Posted in Movies, Silent film

Vera Kholodnaya

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Thursdays in Blog Me MAYbe are themed “May I tell you something about someone else?” Today’s spotlight is on Vera Vasiliyevna Kholodnaya, née Levchenko.

Véra Vasíliyevna Kholodnaya (née Levchenko), who lived from 5 August 1893 till 17 February 1919, was the preeminent Russian moviestar in early Russian cinema. She was born in the Ukraine, a schoolteacher’s daughter, and moved with her family to Moskvá at the age of two. She began attending private school at the age of ten, and her acting skills became very noticeable.

In 1910, at her graduation party, she met her future husband Vladímir Kholodny, a racecar driver and editor of a sports newspaper. (The surname is Russian for “cold.”) In the fall of 1914, trying to support her two young daughters, Véra took a bit part in a film, but the director felt nothing would ever come of it. Was he ever wrong.

The very next year she got picked up to do a film based on a Turgénev story, under the direction of the Khonzhonkov Studios Company, and it was a huge hit, propelling Véra to superstardom. The next year alone she was in thirteen movies (don’t believe IMDB; they’re WAY off on the number of movies she acted in!). A short retirement occurred during WWI when she was nursing her wounded husband back to health.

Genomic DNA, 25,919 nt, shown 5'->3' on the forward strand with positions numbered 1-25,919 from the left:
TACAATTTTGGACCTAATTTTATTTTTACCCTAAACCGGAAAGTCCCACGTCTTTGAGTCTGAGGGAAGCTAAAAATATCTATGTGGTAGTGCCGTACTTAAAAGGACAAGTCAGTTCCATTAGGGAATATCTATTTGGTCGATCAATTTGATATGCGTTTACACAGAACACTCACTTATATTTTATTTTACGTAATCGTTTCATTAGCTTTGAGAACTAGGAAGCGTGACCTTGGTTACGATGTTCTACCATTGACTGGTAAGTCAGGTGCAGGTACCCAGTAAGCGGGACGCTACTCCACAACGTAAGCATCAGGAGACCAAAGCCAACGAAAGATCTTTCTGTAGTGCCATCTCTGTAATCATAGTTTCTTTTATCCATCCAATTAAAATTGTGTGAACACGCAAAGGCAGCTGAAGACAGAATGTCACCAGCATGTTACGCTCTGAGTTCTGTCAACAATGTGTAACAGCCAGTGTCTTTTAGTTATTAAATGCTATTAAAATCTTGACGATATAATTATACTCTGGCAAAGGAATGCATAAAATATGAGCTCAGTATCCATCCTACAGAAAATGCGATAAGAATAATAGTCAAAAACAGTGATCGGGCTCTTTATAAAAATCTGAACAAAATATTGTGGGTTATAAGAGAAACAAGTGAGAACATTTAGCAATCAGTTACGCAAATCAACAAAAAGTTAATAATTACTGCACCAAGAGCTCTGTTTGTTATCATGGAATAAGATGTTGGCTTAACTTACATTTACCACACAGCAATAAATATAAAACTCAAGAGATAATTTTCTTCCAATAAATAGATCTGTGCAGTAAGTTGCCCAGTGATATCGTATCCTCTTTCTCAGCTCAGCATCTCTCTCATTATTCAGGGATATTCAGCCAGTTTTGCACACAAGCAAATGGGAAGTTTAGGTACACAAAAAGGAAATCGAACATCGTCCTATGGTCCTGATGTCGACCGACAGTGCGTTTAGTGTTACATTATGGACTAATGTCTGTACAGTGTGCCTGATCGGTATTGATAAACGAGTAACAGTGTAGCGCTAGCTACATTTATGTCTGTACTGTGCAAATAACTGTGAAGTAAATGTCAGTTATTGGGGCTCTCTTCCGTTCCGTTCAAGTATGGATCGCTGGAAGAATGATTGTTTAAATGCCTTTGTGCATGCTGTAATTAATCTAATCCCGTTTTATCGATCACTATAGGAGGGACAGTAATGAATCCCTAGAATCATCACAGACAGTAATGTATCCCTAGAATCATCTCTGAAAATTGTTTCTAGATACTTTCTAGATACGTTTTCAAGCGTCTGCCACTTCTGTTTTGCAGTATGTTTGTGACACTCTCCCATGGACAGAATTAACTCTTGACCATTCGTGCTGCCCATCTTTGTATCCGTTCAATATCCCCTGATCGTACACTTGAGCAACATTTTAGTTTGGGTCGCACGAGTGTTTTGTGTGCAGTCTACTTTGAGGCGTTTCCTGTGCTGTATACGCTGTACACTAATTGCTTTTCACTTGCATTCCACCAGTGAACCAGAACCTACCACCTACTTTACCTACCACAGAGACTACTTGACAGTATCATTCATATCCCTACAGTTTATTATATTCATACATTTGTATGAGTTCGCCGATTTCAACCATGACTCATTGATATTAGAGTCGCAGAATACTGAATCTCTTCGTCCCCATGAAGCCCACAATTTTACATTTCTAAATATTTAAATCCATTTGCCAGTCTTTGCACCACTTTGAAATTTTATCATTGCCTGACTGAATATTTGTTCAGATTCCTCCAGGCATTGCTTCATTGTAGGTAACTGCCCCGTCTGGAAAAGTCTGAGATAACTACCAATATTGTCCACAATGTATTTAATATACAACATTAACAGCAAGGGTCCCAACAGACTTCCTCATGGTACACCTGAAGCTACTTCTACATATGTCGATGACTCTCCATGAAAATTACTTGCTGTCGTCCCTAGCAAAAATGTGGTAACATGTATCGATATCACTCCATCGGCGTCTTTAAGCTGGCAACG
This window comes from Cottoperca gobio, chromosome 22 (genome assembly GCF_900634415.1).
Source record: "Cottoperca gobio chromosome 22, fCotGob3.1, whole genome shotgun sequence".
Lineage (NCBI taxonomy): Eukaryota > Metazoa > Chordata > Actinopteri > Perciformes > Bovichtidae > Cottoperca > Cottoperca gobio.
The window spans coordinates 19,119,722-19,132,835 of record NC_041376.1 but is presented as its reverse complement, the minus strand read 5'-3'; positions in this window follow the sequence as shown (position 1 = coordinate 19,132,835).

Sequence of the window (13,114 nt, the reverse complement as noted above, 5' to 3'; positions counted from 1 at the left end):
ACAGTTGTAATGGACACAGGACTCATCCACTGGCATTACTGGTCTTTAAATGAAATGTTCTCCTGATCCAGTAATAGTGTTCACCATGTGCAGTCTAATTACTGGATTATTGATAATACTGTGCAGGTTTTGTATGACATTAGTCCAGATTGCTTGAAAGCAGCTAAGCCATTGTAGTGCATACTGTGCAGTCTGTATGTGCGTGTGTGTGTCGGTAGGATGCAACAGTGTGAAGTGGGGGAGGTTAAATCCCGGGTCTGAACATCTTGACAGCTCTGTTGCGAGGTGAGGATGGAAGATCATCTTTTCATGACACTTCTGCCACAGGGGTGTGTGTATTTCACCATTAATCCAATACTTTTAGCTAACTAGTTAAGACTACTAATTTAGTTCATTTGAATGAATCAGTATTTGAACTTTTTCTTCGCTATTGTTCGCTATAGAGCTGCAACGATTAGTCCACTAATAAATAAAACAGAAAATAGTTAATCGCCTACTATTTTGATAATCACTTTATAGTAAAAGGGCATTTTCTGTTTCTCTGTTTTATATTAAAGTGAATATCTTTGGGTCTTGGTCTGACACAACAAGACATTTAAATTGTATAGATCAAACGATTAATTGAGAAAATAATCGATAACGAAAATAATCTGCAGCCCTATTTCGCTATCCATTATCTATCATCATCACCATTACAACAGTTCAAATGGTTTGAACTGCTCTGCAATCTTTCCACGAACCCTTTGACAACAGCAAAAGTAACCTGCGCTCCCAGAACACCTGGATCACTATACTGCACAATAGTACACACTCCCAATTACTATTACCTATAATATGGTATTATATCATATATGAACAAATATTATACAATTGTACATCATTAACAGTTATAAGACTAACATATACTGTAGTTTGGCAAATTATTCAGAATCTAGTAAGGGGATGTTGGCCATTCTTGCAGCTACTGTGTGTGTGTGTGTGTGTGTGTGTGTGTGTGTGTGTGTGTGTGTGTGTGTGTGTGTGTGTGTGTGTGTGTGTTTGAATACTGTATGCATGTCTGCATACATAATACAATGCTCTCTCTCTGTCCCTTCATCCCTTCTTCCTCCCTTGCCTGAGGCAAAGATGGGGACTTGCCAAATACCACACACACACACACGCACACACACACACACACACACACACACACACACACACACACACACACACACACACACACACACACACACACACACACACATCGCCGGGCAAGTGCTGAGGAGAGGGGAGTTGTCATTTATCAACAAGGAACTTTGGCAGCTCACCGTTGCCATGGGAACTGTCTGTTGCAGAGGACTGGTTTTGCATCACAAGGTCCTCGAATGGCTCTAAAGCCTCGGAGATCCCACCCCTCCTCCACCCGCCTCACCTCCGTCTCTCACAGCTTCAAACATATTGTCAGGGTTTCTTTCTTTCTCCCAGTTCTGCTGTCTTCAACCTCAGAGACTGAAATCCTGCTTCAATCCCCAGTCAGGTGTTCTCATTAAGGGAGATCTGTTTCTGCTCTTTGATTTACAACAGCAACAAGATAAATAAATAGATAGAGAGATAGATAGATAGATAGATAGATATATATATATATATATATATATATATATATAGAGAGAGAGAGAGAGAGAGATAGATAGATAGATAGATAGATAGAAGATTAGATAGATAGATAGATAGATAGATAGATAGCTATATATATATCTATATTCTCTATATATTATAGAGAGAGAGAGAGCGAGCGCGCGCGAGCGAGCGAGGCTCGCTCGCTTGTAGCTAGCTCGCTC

Everyone was in love with her, and loved both her movies and her stage roles. Even if she were just acting in a bit role or a walk-on extra part in a play, it was guaranteed to draw a full house.

In addition, Aleksándr Vertinskiy, a famous balladeer and a private in the Army, delivered Véra one of her husband’s letters shortly after she returned home from nursing him. Vertinskiy was so madly in love with her he dedicated some of his songs to her.

At the peak of her popularity, she moved to the Kharitonov Studios and began making more serious art films, as opposed to the earlier type of films she’d been making, just popular entertainment or sentimental melodramas. She also began giving concerts around this time.

Sadly, most of her films are lost not only because of the general poor care taken to preserving early films, but also because of the general destruction of the Civil War. In 1924, Soviet authorities ordered many of her films to be destroyed. Only five of her films are known to survive.